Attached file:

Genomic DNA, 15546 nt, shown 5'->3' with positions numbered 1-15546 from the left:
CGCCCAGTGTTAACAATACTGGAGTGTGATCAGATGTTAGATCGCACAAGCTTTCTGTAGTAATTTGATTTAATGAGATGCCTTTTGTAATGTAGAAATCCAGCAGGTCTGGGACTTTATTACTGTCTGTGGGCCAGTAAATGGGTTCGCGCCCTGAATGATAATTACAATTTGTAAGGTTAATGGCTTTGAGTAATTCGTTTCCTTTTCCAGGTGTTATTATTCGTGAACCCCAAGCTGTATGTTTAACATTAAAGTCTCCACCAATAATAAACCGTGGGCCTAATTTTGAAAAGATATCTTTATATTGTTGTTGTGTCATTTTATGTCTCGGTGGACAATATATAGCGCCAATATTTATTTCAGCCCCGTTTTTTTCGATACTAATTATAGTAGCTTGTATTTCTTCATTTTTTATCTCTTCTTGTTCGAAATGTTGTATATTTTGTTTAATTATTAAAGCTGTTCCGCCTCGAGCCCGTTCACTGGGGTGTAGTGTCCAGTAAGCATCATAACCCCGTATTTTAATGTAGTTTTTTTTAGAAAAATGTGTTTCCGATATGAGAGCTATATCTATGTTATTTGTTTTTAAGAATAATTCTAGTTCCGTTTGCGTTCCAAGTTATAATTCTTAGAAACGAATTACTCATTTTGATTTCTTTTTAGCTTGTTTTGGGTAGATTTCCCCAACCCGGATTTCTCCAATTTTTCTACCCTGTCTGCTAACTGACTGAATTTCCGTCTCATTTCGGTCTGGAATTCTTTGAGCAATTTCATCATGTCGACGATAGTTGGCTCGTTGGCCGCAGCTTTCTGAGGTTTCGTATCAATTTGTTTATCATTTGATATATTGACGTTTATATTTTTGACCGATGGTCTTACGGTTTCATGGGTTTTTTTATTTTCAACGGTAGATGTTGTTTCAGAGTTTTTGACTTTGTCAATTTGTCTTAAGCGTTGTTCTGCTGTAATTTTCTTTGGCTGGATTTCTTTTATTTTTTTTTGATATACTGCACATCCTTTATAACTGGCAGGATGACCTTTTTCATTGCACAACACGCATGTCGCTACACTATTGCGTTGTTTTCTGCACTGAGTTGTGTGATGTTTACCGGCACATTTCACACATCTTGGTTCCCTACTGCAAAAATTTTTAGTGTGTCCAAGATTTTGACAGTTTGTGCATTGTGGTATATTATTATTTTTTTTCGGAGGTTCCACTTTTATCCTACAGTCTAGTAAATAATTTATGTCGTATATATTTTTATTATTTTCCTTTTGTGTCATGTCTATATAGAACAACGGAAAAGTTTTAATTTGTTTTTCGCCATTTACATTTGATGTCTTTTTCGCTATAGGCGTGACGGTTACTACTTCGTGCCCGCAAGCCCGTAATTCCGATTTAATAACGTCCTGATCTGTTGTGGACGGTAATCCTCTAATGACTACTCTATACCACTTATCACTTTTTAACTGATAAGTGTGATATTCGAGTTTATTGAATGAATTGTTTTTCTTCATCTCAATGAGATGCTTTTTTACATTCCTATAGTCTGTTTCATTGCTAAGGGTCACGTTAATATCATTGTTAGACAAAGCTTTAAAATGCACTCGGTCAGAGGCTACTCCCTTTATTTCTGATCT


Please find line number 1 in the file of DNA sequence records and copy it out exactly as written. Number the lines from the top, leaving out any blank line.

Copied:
Genomic DNA, 15546 nt, shown 5'->3' with positions numbered 1-15546 from the left: